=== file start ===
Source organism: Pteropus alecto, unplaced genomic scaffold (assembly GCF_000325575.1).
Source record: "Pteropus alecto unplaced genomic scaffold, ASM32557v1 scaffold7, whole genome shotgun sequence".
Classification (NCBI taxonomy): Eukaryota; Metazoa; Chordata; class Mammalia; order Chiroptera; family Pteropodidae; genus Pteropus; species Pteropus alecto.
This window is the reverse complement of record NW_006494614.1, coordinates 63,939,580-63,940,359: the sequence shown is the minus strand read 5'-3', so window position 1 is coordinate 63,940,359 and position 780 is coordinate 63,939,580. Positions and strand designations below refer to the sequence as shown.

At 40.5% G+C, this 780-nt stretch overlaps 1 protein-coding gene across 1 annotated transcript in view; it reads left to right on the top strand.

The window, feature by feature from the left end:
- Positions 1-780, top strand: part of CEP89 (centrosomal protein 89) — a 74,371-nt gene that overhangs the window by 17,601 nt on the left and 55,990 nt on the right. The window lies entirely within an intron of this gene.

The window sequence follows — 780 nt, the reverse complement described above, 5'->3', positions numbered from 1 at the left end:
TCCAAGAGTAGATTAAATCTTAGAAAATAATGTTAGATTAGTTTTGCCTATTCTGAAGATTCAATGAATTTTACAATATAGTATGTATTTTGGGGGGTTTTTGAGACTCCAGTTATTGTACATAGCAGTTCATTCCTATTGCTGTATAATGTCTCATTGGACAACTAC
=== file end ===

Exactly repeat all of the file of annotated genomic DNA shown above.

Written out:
Source organism: Pteropus alecto, unplaced genomic scaffold (assembly GCF_000325575.1).
Source record: "Pteropus alecto unplaced genomic scaffold, ASM32557v1 scaffold7, whole genome shotgun sequence".
Classification (NCBI taxonomy): Eukaryota; Metazoa; Chordata; class Mammalia; order Chiroptera; family Pteropodidae; genus Pteropus; species Pteropus alecto.
This window is the reverse complement of record NW_006494614.1, coordinates 63,939,580-63,940,359: the sequence shown is the minus strand read 5'-3', so window position 1 is coordinate 63,940,359 and position 780 is coordinate 63,939,580. Positions and strand designations below refer to the sequence as shown.

At 40.5% G+C, this 780-nt stretch overlaps 1 protein-coding gene across 1 annotated transcript in view; it reads left to right on the top strand.

The window, feature by feature from the left end:
- Positions 1-780, top strand: part of CEP89 (centrosomal protein 89) — a 74,371-nt gene that overhangs the window by 17,601 nt on the left and 55,990 nt on the right. The window lies entirely within an intron of this gene.

The window sequence follows — 780 nt, the reverse complement described above, 5'->3', positions numbered from 1 at the left end:
TCCAAGAGTAGATTAAATCTTAGAAAATAATGTTAGATTAGTTTTGCCTATTCTGAAGATTCAATGAATTTTACAATATAGTATGTATTTTGGGGGGTTTTTGAGACTCCAGTTATTGTACATAGCAGTTCATTCCTATTGCTGTATAATGTCTCATTGGACAACTAC